INDIA: Item - Euphoria
Updated: Mar 10
The album is enjoyable but more so than that, balances ambition and endeavour to break the status quo without relinquishing Euphoria’s obvious pop sensibility
Legends of the Indian pop game, Euphoria, decide to break convention from producing the expected Bollywood soundtrack filled with love songs and instead decide to conduct themselves in a more thoughtful manner as they take a sideways swipe at the norms of the Indian pop genre. Naming the album Item is in fact a bold satirical move, as it pokes fun at Bollywood for its obsession with so-called ‘item numbers’. What’s more, is that unlike previous albums in which the band have spent most of their time writing about love, this album addresses genuine issues. However, I warn you not to worry, even if you cannot understand the meaning of the lyrics, there is a lot to be enjoyed on a musical level and a lot of fun to be had along the way.
“I particularly love the fusion of traditional and modern instruments on this album such as the wonderful percussive sound of the dholak on some of the tracks which pierces through more commonplace Western instruments."
Listening to the first-half of Item, one might think that the band have cracked a fairly basic formula that works; and whilst it might eventually get tiresome, to use an analogy cricket fans will understand, the group initially seem happy to straight-bat the ball into safety. This, however, is far from what happens. Euphoria, although seemingly in their comfort-zone producing pop-rock earworms which follow a similar structure, decide to go rogue after their Elton John-esque hit Gumsum. The song itself, though jaunty and upbeat, was actually written as a letter to former Prime Minister Manmohan Singh.
The tackling of important subjects continues after this, however, it does so as the experimental half of the album kicks off. Jeene Do begins with a distinct harmonica sound and reveals itself to be a hard-blues track as singer Palash Sen show’s off a new raspy quality to his voice as he sings about the common man's frustration with terrorism and politics. The emotion behind the lyrics can be felt as he almost sings in a Tom Jones, gospel-rock fashion as he seemingly pleads for there to be a new way. This odyssey of rock continues as Euphoria perform their most ‘metal’ track Kabotoor which features unsettling laughing and a new voice adopted by Sen.
This comes in huge contrast to the softer subsequent tracks Dukeli, a 37 second female A Capella chant, and the rather beautiful ballad which features a wonderful flute section Akela. The title-track, lightly jabs at Bollywood, and in doing so adopts a cheeky ska tone to it alongside use of traditional percussive beats. Whilst it is a satirical number, the song once again serves to show off Euphoria’s versatility within the rock genre.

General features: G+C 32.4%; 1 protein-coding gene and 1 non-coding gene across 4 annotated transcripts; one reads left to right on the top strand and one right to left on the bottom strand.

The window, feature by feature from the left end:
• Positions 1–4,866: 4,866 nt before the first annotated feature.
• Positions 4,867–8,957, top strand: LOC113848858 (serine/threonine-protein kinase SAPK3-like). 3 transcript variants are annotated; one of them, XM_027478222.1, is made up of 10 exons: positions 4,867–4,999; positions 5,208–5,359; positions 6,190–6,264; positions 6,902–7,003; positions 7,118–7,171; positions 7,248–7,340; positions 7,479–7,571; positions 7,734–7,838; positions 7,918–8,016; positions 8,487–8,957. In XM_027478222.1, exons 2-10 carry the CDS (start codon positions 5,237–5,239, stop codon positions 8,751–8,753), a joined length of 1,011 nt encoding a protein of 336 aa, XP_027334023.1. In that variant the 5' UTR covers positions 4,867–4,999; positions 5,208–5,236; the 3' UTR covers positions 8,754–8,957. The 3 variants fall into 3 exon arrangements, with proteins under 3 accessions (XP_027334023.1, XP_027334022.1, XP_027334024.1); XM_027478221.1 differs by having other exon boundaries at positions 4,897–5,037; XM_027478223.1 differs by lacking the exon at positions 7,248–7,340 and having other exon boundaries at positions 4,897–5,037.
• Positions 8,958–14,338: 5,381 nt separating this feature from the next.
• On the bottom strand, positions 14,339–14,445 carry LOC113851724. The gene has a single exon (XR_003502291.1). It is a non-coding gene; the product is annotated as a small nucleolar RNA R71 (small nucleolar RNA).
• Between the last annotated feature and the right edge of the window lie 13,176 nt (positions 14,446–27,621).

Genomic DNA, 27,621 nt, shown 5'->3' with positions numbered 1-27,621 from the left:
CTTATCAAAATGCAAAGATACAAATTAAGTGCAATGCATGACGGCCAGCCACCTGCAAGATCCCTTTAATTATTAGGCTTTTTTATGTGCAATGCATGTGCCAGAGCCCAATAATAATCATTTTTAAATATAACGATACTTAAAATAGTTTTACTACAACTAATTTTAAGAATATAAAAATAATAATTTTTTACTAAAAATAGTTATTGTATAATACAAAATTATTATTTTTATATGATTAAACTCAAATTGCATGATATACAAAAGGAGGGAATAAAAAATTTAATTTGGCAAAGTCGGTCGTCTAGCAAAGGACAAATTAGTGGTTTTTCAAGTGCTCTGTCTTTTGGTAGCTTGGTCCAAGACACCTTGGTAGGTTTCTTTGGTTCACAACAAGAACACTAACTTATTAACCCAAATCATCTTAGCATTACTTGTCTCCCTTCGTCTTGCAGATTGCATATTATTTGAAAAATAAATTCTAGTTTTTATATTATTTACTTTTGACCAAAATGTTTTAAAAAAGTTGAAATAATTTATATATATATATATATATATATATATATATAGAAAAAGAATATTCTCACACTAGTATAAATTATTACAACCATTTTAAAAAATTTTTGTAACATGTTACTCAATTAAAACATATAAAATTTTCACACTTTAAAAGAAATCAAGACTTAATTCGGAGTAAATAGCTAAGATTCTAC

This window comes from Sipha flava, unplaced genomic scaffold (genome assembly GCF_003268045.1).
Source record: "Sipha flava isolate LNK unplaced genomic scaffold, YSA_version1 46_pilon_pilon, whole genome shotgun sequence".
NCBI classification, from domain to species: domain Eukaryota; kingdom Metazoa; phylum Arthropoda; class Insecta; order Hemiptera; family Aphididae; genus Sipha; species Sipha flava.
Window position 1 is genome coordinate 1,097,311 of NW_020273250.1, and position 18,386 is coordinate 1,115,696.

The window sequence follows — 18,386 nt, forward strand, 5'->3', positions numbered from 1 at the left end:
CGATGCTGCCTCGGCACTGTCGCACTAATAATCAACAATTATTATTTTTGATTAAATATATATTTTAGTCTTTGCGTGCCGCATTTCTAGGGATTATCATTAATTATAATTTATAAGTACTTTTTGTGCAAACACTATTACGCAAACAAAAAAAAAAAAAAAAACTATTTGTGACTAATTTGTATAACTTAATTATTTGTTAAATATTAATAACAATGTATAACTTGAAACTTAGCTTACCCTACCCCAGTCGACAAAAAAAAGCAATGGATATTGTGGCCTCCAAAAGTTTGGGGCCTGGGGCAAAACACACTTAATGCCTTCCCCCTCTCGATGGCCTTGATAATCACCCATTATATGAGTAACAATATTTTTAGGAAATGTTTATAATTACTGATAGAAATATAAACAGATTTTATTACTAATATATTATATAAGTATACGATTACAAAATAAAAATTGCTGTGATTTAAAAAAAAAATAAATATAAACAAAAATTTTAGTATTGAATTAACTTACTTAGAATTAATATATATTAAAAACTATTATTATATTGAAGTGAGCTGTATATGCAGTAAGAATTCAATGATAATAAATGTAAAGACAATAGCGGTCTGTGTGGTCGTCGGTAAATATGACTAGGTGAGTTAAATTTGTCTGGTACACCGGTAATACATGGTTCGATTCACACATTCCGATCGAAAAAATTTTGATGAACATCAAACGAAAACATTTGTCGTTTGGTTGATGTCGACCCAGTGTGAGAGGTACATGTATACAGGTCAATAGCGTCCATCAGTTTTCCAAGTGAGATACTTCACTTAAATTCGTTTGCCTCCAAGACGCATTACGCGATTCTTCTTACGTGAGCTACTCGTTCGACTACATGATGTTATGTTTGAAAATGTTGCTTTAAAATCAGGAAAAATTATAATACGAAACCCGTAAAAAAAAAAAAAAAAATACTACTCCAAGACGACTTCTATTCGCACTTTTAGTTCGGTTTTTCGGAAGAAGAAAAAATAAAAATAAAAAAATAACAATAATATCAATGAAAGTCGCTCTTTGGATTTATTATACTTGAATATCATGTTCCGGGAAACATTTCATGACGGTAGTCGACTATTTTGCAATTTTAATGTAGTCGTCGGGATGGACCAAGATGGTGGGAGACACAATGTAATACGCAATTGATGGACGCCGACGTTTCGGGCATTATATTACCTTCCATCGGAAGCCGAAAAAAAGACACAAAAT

However, though this half of the album is somewhat impressive, it is far less memorable. It is no surprise that after seven successful pop albums the group had become masters in writing catchy hits. Picking a best song for the album was a challenge, though in the end I could look no further than the opening track - despite the fact that Sajnaa is a certified banger. Ram Ali, a song with religious undertones to it, is just a spectacular tune. It makes me simultaneously want to dance whilst also making me wish to stand arms aloft, eyes closed and bask in the glory of the track. The following song C U Later follows a similar structure in that it has a slow build-up (with its beautiful piano start) before building up to an unforgettable chorus. Sajnaa does the same thing in its calm beginning with the melodic playing of the saranga. I particularly love the fusion of traditional and modern instruments on this album such as the wonderful percussive sound of the dholak on some of the tracks which pierces through more commonplace Western instruments. In summary, if you are after pop-rock bangers then I implore you to head to the first half this album and if you have patience and a curiosity to check out Euphoria’s ambition and experimentalism then why not listen to the whole thing.